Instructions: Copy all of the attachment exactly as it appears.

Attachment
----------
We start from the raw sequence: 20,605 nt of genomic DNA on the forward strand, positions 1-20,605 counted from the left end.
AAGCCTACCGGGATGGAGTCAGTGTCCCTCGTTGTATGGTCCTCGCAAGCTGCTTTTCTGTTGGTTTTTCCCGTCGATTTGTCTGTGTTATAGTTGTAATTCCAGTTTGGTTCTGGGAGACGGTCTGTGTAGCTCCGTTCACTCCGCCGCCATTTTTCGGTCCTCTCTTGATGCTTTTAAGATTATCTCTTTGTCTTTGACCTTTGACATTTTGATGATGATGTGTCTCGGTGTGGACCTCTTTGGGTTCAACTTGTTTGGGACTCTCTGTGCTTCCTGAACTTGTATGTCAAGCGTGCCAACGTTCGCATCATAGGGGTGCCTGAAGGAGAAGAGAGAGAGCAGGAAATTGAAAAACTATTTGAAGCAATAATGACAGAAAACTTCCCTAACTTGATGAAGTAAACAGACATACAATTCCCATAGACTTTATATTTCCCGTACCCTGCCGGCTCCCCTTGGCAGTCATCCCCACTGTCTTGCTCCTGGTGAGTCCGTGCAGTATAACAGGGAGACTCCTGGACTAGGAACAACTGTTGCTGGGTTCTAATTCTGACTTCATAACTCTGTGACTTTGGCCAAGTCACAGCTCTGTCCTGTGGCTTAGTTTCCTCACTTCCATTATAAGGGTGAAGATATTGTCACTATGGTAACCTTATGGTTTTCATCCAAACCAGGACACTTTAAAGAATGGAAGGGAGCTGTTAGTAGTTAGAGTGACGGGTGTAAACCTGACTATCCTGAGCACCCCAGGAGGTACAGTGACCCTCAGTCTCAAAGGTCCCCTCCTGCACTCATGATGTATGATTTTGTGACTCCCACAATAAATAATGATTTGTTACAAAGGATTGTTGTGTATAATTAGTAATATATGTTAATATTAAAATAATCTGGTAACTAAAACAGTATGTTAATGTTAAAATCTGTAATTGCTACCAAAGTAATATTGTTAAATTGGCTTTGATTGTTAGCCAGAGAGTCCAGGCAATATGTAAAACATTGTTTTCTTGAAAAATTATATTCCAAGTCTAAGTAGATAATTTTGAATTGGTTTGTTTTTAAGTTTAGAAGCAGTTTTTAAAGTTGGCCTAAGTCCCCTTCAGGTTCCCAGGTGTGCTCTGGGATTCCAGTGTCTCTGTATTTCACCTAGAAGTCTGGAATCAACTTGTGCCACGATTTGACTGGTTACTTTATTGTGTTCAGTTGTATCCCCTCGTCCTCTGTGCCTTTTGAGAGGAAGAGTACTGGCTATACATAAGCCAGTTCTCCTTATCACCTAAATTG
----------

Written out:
We start from the raw sequence: 20,605 nt of genomic DNA on the forward strand, positions 1-20,605 counted from the left end.
AAGCCTACCGGGATGGAGTCAGTGTCCCTCGTTGTATGGTCCTCGCAAGCTGCTTTTCTGTTGGTTTTTCCCGTCGATTTGTCTGTGTTATAGTTGTAATTCCAGTTTGGTTCTGGGAGACGGTCTGTGTAGCTCCGTTCACTCCGCCGCCATTTTTCGGTCCTCTCTTGATGCTTTTAAGATTATCTCTTTGTCTTTGACCTTTGACATTTTGATGATGATGTGTCTCGGTGTGGACCTCTTTGGGTTCAACTTGTTTGGGACTCTCTGTGCTTCCTGAACTTGTATGTCAAGCGTGCCAACGTTCGCATCATAGGGGTGCCTGAAGGAGAAGAGAGAGAGCAGGAAATTGAAAAACTATTTGAAGCAATAATGACAGAAAACTTCCCTAACTTGATGAAGTAAACAGACATACAATTCCCATAGACTTTATATTTCCCGTACCCTGCCGGCTCCCCTTGGCAGTCATCCCCACTGTCTTGCTCCTGGTGAGTCCGTGCAGTATAACAGGGAGACTCCTGGACTAGGAACAACTGTTGCTGGGTTCTAATTCTGACTTCATAACTCTGTGACTTTGGCCAAGTCACAGCTCTGTCCTGTGGCTTAGTTTCCTCACTTCCATTATAAGGGTGAAGATATTGTCACTATGGTAACCTTATGGTTTTCATCCAAACCAGGACACTTTAAAGAATGGAAGGGAGCTGTTAGTAGTTAGAGTGACGGGTGTAAACCTGACTATCCTGAGCACCCCAGGAGGTACAGTGACCCTCAGTCTCAAAGGTCCCCTCCTGCACTCATGATGTATGATTTTGTGACTCCCACAATAAATAATGATTTGTTACAAAGGATTGTTGTGTATAATTAGTAATATATGTTAATATTAAAATAATCTGGTAACTAAAACAGTATGTTAATGTTAAAATCTGTAATTGCTACCAAAGTAATATTGTTAAATTGGCTTTGATTGTTAGCCAGAGAGTCCAGGCAATATGTAAAACATTGTTTTCTTGAAAAATTATATTCCAAGTCTAAGTAGATAATTTTGAATTGGTTTGTTTTTAAGTTTAGAAGCAGTTTTTAAAGTTGGCCTAAGTCCCCTTCAGGTTCCCAGGTGTGCTCTGGGATTCCAGTGTCTCTGTATTTCACCTAGAAGTCTGGAATCAACTTGTGCCACGATTTGACTGGTTACTTTATTGTGTTCAGTTGTATCCCCTCGTCCTCTGTGCCTTTTGAGAGGAAGAGTACTGGCTATACATAAGCCAGTTCTCCTTATCACCTAAATTG